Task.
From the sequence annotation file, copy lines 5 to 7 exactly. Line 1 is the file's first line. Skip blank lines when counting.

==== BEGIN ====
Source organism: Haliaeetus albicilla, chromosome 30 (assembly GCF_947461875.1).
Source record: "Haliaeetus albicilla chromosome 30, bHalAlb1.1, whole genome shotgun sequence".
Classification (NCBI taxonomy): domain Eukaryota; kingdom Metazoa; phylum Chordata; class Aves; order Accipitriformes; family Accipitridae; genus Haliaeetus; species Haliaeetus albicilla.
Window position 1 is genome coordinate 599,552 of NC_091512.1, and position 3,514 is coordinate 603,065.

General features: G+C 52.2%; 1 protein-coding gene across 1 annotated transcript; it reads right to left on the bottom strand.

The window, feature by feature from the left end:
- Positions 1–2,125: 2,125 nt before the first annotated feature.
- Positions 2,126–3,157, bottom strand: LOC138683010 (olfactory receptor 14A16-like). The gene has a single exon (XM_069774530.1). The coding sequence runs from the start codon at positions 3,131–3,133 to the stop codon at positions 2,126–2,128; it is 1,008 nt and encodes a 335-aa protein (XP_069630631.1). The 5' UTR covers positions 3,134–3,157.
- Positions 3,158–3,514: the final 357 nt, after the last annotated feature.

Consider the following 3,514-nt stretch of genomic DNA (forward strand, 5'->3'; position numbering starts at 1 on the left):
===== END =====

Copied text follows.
General features: G+C 52.2%; 1 protein-coding gene across 1 annotated transcript; it reads right to left on the bottom strand.

The window, feature by feature from the left end:
- Positions 1–2,125: 2,125 nt before the first annotated feature.